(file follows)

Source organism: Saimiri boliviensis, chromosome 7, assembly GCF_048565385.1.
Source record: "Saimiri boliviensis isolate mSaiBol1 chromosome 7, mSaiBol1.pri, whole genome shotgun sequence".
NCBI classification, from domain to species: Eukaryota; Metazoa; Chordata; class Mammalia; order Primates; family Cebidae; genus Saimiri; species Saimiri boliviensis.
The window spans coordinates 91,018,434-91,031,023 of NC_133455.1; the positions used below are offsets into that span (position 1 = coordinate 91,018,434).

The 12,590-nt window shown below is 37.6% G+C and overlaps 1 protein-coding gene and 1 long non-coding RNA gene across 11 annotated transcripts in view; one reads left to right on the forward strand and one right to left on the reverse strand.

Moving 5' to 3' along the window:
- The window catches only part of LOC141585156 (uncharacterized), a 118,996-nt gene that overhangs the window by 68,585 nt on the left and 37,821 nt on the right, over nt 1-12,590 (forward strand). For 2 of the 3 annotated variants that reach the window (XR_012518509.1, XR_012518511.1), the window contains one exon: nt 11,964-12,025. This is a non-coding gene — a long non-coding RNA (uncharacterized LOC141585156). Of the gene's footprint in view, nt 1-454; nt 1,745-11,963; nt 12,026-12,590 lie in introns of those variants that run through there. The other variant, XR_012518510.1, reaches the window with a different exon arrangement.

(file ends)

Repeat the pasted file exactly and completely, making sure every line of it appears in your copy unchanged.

Source organism: Saimiri boliviensis, chromosome 7, assembly GCF_048565385.1.
Source record: "Saimiri boliviensis isolate mSaiBol1 chromosome 7, mSaiBol1.pri, whole genome shotgun sequence".
NCBI classification, from domain to species: Eukaryota; Metazoa; Chordata; class Mammalia; order Primates; family Cebidae; genus Saimiri; species Saimiri boliviensis.
The window spans coordinates 91,018,434-91,031,023 of NC_133455.1; the positions used below are offsets into that span (position 1 = coordinate 91,018,434).

The 12,590-nt window shown below is 37.6% G+C and overlaps 1 protein-coding gene and 1 long non-coding RNA gene across 11 annotated transcripts in view; one reads left to right on the forward strand and one right to left on the reverse strand.

Moving 5' to 3' along the window:
- The window catches only part of LOC141585156 (uncharacterized), a 118,996-nt gene that overhangs the window by 68,585 nt on the left and 37,821 nt on the right, over nt 1-12,590 (forward strand). For 2 of the 3 annotated variants that reach the window (XR_012518509.1, XR_012518511.1), the window contains one exon: nt 11,964-12,025. This is a non-coding gene — a long non-coding RNA (uncharacterized LOC141585156). Of the gene's footprint in view, nt 1-454; nt 1,745-11,963; nt 12,026-12,590 lie in introns of those variants that run through there. The other variant, XR_012518510.1, reaches the window with a different exon arrangement.